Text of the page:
College Counseling

Historically Black College and Universities: Shaping the Past, Present, and Future

David Brunk, Associate Director
Black History Month provides a perfect opportunity to investigate an important segment of the American higher education system – Historically Black Colleges and Universities (HBCUs). Some of these schools date back more than 150 years, so they are undeniably historical.
Do not be misled by the name, however; these schools are critically important to the fabric of American academia even as the country has progressed beyond the worst of our racial inequities.

Beginning with the founding of Cheyney University of Pennsylvania in 1837, scores of these schools were established up to the passage of the Civil Rights Act in 1964. HBCUs were founded during an era in which Black Americans were legally denied full access to higher education. Many schools simply prohibited the enrollment of Black students. HBCUs share a common mission of serving the Black community and have educated millions of students, many of whom, historically, would have had few other options. As such, HBCUs played an indispensable role in the educational and economic advancement of Black Americans over the generations. Even today, decades after the Civil Rights Act, HBCUs remain relevant to the higher education landscape.

Today, the more than 100 HBCUs in 20 states, plus the District of Columbia and the US Virgin Islands, enroll about 300,000 students. Although they comprise only about 4% of the four-year colleges in the US, HBCUs have educated 80% of the nation’s Black judges and 50% of its Black doctors and teachers.  HBCUs are not just for undergraduates; they confer about 8,000 master’s degrees and 2,500 doctorates each year. Nationwide, HBCUs award more than 20% of the bachelor degrees earned by Black students.

Though HBCUs retain their mission of providing educational opportunities to Black Americans, they open their doors to students of all backgrounds. The percentage of non-Black students at HBCUs has risen steadily over the years; on average, more than 20% of students at HBCUs are not Black. In fact, HBCUs are some of the most diverse and desegregated schools in the country in terms of both students and staff.

There are four HBCUs in Maryland: Bowie State University, Coppin State University, University of Maryland Eastern Shore, and Morgan State University. These historic institutions (the newest one is 120 years old) have produced politicians (including mayors of Baltimore and Philadelphia), Olympic and professional athletes, presidents of colleges, and the 2019 Maryland Teacher of the Year. Today, these four schools enroll about 20,000 students from all over the country and around the world.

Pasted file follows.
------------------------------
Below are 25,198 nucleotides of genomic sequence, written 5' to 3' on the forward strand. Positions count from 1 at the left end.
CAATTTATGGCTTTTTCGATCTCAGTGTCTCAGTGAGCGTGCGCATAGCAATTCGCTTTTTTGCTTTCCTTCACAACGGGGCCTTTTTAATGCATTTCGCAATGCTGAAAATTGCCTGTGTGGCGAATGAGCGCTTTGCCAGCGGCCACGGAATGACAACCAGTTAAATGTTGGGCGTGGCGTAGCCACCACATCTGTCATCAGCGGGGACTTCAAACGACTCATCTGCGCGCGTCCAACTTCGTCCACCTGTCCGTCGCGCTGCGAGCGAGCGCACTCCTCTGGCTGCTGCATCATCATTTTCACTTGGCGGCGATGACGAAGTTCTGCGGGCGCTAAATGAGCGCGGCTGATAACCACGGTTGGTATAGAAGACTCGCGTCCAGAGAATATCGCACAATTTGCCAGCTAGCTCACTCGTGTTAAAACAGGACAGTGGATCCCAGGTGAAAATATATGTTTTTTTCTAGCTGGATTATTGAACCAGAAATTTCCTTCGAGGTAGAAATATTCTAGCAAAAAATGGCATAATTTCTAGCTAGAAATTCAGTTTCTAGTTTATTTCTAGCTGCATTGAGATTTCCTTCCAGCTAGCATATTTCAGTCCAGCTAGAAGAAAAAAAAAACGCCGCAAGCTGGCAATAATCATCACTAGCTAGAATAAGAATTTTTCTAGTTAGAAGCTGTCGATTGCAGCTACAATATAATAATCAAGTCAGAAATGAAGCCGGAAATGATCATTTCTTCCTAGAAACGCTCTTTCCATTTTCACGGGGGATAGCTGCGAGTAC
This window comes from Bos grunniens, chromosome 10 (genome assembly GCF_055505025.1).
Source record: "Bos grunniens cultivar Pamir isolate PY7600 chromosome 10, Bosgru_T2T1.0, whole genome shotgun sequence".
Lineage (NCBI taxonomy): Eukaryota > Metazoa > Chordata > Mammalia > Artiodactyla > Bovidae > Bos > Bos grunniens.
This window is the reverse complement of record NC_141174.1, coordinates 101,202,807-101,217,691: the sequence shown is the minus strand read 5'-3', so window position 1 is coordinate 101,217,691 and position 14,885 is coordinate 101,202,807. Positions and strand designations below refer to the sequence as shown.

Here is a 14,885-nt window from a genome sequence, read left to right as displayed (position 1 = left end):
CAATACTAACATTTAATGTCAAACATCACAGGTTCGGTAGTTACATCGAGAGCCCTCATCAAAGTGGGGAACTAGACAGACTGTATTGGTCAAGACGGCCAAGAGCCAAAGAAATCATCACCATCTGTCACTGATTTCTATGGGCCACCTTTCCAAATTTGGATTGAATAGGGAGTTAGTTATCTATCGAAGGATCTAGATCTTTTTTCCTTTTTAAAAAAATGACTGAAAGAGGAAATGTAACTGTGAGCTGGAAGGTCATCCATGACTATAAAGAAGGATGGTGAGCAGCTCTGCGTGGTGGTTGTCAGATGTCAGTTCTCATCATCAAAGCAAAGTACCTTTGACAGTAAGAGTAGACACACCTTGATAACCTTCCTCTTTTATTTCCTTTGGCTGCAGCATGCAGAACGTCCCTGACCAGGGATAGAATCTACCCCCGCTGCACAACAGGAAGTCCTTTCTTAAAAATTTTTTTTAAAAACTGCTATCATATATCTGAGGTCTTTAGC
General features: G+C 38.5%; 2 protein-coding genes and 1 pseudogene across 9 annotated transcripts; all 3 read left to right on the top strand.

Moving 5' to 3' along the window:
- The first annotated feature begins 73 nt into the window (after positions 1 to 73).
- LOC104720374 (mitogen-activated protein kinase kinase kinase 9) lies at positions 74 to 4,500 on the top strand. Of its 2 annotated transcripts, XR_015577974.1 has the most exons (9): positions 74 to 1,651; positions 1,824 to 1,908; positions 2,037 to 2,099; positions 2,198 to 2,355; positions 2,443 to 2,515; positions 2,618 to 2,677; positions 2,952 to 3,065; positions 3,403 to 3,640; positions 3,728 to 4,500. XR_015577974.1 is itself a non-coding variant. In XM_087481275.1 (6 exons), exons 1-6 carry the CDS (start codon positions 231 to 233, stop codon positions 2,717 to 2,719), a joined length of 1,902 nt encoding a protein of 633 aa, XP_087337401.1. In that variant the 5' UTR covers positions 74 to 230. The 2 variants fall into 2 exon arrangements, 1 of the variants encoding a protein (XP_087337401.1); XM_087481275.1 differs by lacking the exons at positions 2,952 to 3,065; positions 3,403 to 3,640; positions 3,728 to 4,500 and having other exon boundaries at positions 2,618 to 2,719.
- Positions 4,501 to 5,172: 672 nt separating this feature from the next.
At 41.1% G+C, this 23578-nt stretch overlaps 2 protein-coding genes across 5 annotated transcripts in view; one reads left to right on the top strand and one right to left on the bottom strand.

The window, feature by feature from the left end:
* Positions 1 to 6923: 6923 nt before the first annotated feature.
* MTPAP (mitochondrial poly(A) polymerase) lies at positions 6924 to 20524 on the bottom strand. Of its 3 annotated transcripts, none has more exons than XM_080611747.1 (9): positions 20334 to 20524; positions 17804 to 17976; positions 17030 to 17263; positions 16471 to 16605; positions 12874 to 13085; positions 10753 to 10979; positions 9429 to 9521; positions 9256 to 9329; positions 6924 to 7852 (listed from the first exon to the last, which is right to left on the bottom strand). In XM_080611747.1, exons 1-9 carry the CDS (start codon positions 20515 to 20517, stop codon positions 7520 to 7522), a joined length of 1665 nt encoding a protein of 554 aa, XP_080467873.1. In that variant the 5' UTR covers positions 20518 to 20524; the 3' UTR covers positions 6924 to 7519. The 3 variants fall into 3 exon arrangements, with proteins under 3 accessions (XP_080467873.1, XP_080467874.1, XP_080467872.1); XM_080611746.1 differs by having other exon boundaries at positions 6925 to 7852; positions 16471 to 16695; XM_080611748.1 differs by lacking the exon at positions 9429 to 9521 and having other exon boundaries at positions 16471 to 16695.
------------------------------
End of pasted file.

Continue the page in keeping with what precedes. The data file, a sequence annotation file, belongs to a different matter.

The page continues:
HBCUs come in many forms. They can be public or private, secular or religiously affiliated, and two-year or four-year institutions. There are historically Black medical and law schools, too, among many other graduate programs. Some of the nation’s most notable and influential cultural, political, scientific, athletic, and educational figures are products of HBCUs.  Some examples:

  • Alice Marie Coachman (Tuskegee University; Albany State College) – first Black woman to win an Olympic gold medal (high jump; 1948)
  • Common (Florida A & M University) – Grammy/Golden Globe/Academy Award winning musician
  • W.E.B. Du Bois (Fisk University) – Sociologist, civil rights leader, and writer
  • Joycelyn Elders (Philander Smith College) – Former Surgeon General of the United States
  • Ralph Ellison (Tuskegee University) – Scholar; author of National Book Award winning Invisible Man
  • Medgar Evers (Alcorn State University) – Civil rights leader and martyr
  • Kamala Harris (Howard University) – Vice President of the United States
  • Samuel L Jackson (Morehouse College) – The highest-grossing actor of all time
  • Katherine Johnson (West Virginia State University) – NASA mathematician; lead character in Hidden Figures
  • Dr. Martin Luther King, Jr (Morehouse College) – Civil rights leader and martyr
  • Thurgood Marshall (Howard University) – Justice of the US Supreme Court
  • Christa McAuliffe (Bowie State) and Ronald McNair (North Carolina A&T University) - Two astronauts on the Space Shuttle Challenger
  • Toni Morrison (Howard University) – Pulitzer and Nobel Prize winning writer
  • Jerry Rice (Mississippi Valley State University) – NFL Hall of Famer
  • Michael Strahan (Texas Southern University) – NFL Hall of Famer; Emmy award-winning host of Good Morning America
  • Alice Walker (Spelman College) – Pulitzer Prize winning author of The Color Purple
  • Oprah Winfrey (Tennessee State University) – Media giant; named one of the most influential women in the world

Your College Counselors Are Here to Help

Mr. Brunk, Mrs. Coughlin, and Ms. Margosian work one-on-one with each student, which empowers them to advocate for our students, highlight special strengths, and support college applications with letters of recommendation. Having each spent years in college admissions before transitioning to college counseling, they stand ready to answer all of your questions about admission testing and application procedures. They are here to help Severn students and families navigate the college decision-making process to find the right match — for the people our students are and the people they hope to be.

Our counselors also hold events throughout the year to give Severn families the best resources possible to make informed decisions. Events include:
  • Annual alumni panel Q&A
  • College nights for juniors and seniors
  • Summer college workshops for seniors
  • Annual AIMS college fair
  • Paying for College: Helpful Strategies for Parents

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